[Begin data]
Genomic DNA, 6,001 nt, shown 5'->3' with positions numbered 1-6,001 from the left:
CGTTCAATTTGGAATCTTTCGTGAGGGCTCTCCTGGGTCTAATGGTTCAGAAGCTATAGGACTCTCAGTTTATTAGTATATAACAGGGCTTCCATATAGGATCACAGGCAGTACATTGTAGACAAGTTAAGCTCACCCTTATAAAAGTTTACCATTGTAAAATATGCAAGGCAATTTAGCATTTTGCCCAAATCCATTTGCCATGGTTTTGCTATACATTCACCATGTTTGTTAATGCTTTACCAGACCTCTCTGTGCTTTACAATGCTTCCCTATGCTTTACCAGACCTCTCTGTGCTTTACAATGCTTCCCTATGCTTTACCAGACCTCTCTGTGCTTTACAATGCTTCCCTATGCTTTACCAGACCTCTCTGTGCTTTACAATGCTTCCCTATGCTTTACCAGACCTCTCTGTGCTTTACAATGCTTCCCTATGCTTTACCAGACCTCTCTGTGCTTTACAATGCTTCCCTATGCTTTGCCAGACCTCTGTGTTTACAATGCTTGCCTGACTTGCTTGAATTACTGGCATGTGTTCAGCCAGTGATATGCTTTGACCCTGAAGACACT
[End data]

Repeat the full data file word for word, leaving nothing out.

Genomic DNA, 6,001 nt, shown 5'->3' with positions numbered 1-6,001 from the left:
CGTTCAATTTGGAATCTTTCGTGAGGGCTCTCCTGGGTCTAATGGTTCAGAAGCTATAGGACTCTCAGTTTATTAGTATATAACAGGGCTTCCATATAGGATCACAGGCAGTACATTGTAGACAAGTTAAGCTCACCCTTATAAAAGTTTACCATTGTAAAATATGCAAGGCAATTTAGCATTTTGCCCAAATCCATTTGCCATGGTTTTGCTATACATTCACCATGTTTGTTAATGCTTTACCAGACCTCTCTGTGCTTTACAATGCTTCCCTATGCTTTACCAGACCTCTCTGTGCTTTACAATGCTTCCCTATGCTTTACCAGACCTCTCTGTGCTTTACAATGCTTCCCTATGCTTTACCAGACCTCTCTGTGCTTTACAATGCTTCCCTATGCTTTACCAGACCTCTCTGTGCTTTACAATGCTTCCCTATGCTTTACCAGACCTCTCTGTGCTTTACAATGCTTCCCTATGCTTTGCCAGACCTCTGTGTTTACAATGCTTGCCTGACTTGCTTGAATTACTGGCATGTGTTCAGCCAGTGATATGCTTTGACCCTGAAGACACT